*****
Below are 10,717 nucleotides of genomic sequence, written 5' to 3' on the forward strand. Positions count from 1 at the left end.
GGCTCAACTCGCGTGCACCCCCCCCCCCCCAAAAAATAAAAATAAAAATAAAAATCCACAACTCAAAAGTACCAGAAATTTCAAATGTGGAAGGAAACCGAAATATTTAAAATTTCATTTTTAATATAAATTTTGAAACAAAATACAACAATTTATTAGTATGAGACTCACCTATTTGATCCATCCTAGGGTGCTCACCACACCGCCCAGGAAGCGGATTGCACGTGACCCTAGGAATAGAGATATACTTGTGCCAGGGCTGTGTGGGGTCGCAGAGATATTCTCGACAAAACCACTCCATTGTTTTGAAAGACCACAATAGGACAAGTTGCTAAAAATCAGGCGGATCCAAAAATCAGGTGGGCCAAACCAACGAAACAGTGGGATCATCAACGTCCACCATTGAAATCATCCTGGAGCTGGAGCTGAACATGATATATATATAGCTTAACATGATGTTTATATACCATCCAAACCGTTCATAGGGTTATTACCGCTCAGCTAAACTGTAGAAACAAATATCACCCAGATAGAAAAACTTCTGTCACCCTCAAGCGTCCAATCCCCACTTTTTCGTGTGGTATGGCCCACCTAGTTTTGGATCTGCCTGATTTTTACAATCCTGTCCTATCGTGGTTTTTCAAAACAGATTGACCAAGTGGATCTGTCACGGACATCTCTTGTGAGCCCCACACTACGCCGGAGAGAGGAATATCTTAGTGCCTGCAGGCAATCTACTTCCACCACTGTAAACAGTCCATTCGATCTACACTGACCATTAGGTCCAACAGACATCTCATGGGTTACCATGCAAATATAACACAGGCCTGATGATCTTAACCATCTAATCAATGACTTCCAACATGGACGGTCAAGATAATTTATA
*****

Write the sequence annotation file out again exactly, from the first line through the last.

Below are 10,717 nucleotides of genomic sequence, written 5' to 3' on the forward strand. Positions count from 1 at the left end.
GGCTCAACTCGCGTGCACCCCCCCCCCCCCAAAAAATAAAAATAAAAATAAAAATCCACAACTCAAAAGTACCAGAAATTTCAAATGTGGAAGGAAACCGAAATATTTAAAATTTCATTTTTAATATAAATTTTGAAACAAAATACAACAATTTATTAGTATGAGACTCACCTATTTGATCCATCCTAGGGTGCTCACCACACCGCCCAGGAAGCGGATTGCACGTGACCCTAGGAATAGAGATATACTTGTGCCAGGGCTGTGTGGGGTCGCAGAGATATTCTCGACAAAACCACTCCATTGTTTTGAAAGACCACAATAGGACAAGTTGCTAAAAATCAGGCGGATCCAAAAATCAGGTGGGCCAAACCAACGAAACAGTGGGATCATCAACGTCCACCATTGAAATCATCCTGGAGCTGGAGCTGAACATGATATATATATAGCTTAACATGATGTTTATATACCATCCAAACCGTTCATAGGGTTATTACCGCTCAGCTAAACTGTAGAAACAAATATCACCCAGATAGAAAAACTTCTGTCACCCTCAAGCGTCCAATCCCCACTTTTTCGTGTGGTATGGCCCACCTAGTTTTGGATCTGCCTGATTTTTACAATCCTGTCCTATCGTGGTTTTTCAAAACAGATTGACCAAGTGGATCTGTCACGGACATCTCTTGTGAGCCCCACACTACGCCGGAGAGAGGAATATCTTAGTGCCTGCAGGCAATCTACTTCCACCACTGTAAACAGTCCATTCGATCTACACTGACCATTAGGTCCAACAGACATCTCATGGGTTACCATGCAAATATAACACAGGCCTGATGATCTTAACCATCTAATCAATGACTTCCAACATGGACGGTCAAGATAATTTATA